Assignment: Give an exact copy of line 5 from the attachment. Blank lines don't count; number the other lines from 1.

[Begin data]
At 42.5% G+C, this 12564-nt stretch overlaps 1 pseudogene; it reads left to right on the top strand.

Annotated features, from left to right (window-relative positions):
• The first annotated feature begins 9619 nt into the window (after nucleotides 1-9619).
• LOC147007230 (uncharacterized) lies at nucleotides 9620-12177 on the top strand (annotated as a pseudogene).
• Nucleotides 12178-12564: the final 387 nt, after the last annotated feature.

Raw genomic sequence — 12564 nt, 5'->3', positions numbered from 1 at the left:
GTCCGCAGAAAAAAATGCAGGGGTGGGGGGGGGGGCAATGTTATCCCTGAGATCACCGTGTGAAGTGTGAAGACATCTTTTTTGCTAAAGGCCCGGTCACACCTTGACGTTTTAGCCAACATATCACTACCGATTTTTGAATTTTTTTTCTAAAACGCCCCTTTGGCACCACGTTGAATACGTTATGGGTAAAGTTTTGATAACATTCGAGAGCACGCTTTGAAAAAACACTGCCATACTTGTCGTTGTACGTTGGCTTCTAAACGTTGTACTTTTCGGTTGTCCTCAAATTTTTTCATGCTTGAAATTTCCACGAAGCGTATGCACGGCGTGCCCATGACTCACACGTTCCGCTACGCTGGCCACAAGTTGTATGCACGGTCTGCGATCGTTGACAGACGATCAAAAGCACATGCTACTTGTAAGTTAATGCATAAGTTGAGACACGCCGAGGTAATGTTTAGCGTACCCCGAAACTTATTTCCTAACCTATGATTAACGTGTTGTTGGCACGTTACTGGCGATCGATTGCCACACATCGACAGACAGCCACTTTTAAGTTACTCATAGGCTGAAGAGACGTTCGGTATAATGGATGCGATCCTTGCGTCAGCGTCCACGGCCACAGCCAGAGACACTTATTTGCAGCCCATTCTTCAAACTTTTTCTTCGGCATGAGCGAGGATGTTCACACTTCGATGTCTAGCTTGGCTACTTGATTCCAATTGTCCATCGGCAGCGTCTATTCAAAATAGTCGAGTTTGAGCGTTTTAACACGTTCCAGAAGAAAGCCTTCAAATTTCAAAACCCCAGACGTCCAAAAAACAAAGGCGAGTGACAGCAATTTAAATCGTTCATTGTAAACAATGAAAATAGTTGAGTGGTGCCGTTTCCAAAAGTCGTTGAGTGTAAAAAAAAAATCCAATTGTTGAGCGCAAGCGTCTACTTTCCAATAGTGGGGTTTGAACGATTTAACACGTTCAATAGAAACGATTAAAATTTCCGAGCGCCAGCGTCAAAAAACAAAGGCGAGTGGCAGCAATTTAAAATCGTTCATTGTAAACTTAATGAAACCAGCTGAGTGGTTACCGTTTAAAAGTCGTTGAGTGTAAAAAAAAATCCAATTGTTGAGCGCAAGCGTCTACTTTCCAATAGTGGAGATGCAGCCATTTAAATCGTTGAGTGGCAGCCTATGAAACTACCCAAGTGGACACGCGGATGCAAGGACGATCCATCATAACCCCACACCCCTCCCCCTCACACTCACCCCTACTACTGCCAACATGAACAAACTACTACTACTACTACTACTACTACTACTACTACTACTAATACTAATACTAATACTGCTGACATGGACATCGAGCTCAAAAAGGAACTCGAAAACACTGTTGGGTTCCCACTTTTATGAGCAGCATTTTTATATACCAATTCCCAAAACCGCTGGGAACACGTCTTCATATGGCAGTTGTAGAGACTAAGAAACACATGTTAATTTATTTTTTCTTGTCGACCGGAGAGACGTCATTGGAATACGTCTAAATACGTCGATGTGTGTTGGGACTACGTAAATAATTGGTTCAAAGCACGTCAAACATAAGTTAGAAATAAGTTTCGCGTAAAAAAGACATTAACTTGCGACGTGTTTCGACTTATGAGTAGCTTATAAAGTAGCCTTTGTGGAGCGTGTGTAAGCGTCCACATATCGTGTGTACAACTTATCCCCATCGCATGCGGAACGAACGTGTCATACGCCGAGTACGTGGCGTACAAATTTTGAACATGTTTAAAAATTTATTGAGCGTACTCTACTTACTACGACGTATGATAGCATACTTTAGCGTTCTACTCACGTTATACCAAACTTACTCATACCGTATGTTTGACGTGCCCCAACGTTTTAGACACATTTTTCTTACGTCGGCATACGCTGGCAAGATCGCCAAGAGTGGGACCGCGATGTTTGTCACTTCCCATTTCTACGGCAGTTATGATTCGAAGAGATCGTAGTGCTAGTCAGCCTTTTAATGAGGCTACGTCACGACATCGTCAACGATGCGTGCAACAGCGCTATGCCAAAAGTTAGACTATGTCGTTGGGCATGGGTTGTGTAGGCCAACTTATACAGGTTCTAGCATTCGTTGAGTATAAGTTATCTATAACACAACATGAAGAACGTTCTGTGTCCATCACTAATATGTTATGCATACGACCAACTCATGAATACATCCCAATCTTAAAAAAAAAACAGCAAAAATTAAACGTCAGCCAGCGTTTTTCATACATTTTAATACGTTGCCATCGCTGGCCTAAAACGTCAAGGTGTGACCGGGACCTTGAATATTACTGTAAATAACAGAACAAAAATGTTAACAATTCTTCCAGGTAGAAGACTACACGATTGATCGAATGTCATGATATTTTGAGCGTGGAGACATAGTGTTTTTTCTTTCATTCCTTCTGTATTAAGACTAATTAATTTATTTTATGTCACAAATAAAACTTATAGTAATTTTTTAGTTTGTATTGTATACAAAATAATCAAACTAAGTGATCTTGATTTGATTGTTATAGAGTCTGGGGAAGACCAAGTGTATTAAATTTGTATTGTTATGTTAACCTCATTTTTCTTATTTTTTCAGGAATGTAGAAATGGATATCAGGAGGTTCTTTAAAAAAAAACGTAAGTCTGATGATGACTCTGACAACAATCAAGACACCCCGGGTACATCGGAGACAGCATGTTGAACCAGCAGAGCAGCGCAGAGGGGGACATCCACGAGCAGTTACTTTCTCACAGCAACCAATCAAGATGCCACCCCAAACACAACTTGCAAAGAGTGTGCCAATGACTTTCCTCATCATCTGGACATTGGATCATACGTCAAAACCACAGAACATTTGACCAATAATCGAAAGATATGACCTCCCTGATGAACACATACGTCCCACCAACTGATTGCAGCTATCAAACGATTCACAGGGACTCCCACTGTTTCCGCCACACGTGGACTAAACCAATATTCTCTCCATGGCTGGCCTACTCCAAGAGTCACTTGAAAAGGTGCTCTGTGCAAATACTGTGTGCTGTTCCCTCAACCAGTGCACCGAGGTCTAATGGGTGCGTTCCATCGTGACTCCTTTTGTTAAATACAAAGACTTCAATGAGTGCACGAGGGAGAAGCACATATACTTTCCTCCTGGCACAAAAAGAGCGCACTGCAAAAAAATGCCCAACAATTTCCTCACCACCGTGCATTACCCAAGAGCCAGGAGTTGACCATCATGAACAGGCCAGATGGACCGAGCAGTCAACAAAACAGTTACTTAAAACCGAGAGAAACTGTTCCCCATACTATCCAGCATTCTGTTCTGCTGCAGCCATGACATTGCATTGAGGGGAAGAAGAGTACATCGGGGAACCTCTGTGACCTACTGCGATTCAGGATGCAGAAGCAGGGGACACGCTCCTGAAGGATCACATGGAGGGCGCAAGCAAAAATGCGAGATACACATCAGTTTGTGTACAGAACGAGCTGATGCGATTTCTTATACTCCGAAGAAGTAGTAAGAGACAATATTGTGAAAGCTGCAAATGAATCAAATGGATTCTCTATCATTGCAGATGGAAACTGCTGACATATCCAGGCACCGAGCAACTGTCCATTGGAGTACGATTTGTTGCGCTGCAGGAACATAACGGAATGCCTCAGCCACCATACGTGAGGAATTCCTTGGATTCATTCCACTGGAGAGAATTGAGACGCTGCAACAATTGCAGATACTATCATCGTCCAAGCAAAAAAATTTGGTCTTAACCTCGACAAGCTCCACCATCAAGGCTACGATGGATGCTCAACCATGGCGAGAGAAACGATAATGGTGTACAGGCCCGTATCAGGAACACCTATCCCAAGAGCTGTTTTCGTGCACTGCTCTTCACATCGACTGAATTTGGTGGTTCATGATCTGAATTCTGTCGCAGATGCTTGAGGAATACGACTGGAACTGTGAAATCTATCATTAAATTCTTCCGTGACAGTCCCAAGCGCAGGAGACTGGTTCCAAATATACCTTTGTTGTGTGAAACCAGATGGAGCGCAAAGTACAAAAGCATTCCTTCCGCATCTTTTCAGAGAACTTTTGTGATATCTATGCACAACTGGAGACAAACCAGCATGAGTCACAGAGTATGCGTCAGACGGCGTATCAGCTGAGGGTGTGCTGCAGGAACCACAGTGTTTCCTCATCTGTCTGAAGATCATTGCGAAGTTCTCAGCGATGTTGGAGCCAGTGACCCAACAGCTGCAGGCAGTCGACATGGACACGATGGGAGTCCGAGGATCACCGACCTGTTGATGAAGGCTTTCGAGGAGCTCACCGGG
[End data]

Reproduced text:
• Nucleotides 12178-12564: the final 387 nt, after the last annotated feature.